If you’re looking to add a new plant to your home, we’ve got just the one for you: Agave americana!
It’s easy to care for, needs very little water, and thrives under neglect. Learn how to care for this beautiful Agave today!
in this article:
About Agave americana
Agave americana, commonly known as American Aloe or Century Plant, is a very popular evergreen succulent native to Mexico and the southwestern USA.
It forms a large rosette of rigid, sturdy, succulent leaves that can get as much as 6 feet tall individually. The blue-green leaves are edged with a row of sharp spines.
It has earned the prestigious Award of Garden Merit from the Royal Horticultural Society.
Related Article: Agave common types and varieties
|Botanical Name||Agave americana|
|Common Name||Century Plant, American Aloe, Maguey|
|Origin||Mexico, Southwestern United States|
|Light||Full sun, Partial shade|
|Bloom color||Yellow, Green|
|Soil||Well-Drained, Loamy, Sandy|
|Tolerant||Deer, Drought, Salt|
Agave americana Care
Agave americana requires little care beyond regular watering during its active growth period from late winter through early summer.
It’s easy to grow and can be used as an indoor plant or outdoor landscaping. However, it serves best as the central feature in a desert garden.
The century plant is a sun-loving succulent that tolerates partial shade more than some other varieties of Agave.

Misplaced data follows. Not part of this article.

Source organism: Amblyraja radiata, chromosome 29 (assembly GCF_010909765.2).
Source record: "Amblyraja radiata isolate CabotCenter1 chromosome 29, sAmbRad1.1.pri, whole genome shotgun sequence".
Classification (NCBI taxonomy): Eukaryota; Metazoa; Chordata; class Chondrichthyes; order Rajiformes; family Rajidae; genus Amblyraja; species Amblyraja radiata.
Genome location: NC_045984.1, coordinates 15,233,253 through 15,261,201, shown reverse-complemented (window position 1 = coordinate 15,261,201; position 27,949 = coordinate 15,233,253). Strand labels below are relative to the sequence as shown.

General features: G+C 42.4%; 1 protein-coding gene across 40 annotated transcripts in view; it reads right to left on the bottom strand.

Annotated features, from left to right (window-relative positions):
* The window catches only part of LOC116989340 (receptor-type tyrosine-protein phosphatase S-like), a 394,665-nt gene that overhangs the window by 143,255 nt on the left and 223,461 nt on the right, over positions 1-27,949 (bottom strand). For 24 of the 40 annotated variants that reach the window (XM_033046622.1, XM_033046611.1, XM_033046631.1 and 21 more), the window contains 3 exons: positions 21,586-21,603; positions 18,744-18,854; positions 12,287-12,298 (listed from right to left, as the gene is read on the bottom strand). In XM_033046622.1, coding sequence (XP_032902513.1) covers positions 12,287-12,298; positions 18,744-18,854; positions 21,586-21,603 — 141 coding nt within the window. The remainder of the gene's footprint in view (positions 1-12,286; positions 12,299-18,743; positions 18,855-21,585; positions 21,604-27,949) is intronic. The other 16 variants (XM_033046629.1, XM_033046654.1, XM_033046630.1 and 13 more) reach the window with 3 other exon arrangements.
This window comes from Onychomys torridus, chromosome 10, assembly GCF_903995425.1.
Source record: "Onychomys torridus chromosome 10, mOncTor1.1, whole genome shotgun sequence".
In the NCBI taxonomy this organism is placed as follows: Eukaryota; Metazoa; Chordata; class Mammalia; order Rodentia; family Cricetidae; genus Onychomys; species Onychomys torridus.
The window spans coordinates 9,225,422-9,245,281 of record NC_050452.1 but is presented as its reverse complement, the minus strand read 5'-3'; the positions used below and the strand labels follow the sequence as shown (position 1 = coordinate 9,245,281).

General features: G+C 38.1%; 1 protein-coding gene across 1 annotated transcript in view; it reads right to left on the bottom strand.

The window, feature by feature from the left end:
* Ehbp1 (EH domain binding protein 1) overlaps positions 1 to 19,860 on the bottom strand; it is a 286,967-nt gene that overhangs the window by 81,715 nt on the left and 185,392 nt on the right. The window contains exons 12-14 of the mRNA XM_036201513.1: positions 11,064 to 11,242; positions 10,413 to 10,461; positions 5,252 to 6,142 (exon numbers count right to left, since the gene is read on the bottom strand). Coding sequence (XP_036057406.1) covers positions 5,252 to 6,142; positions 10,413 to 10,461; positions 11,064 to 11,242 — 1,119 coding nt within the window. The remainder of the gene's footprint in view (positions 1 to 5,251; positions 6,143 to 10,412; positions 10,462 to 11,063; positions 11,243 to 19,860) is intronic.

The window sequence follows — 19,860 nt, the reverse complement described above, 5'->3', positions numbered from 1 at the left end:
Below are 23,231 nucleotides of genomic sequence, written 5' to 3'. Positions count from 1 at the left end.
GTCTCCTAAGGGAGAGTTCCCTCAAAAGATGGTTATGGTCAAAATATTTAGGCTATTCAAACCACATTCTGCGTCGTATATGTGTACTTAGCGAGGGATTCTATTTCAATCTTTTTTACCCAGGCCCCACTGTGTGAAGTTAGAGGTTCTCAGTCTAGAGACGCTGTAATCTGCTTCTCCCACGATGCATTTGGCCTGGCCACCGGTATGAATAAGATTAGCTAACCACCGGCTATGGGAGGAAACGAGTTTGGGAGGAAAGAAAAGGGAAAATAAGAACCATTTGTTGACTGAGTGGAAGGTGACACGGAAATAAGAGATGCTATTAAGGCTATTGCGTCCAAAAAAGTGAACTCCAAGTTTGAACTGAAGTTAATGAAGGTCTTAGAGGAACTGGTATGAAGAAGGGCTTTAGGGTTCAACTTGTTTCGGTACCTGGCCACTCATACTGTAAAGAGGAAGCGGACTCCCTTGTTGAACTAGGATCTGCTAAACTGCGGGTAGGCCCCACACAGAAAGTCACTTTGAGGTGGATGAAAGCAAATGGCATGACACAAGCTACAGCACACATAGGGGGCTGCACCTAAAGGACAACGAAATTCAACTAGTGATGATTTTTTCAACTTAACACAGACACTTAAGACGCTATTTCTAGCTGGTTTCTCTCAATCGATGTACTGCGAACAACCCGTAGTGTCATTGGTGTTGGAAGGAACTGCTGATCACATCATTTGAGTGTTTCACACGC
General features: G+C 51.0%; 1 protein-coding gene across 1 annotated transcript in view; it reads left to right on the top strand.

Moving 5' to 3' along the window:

The best location for your century plant is in an area with full sun exposure during the day—ideally on an east-facing window sill where it will receive morning sunlight throughout most of the day.
Shade from nearby trees is fine as long as they don’t block out all direct sunlight during much of each day. However, too much shade will cause leggy growth and prevent flowering and fruiting efforts.
You should select well-draining soil. The best soil for Agave americana is sandy loam, which is easy to maintain and provides the plant with plenty of nutrients.
Be sure that your potting medium has excellent drainage so that you don’t damage the roots or root system by overwatering it.
The soil should also be well-aerated, i.e., loose and porous, which helps prevent diseases from developing in your Agave americana’s roots.
Water your Agave in the morning when it’s not too hot. If you water deeply and ensure the water drains out quickly, your plant should last several days without needing more water.
Agaves are well-adapted to dry conditions and can withstand seasonal drought; however, they require occasional irrigation to keep their leaves healthy and vibrant.
Temperature and Humidity
The Century Plant thrives in temperatures from 55 to 75 degrees Fahrenheit and is extremely drought tolerant. It does well with lower humidity but can also tolerate as much as 60% humidity if your climate has this amount of moisture.
Using a slow-release balanced fertilizer, it would be best if you only fertilized your Agave once or twice during the summer months.
Pruning allows you to exert some control over the size of the plant, remove dead or damaged leaves, and maintain its shape.
You should have a pair of good loppers (sharp hand tools used for cutting branches) when pruning agave plants because these plants have a hard outer coating that makes them difficult to cut with scissors or nail clippers.
Potting and Repotting Agave americana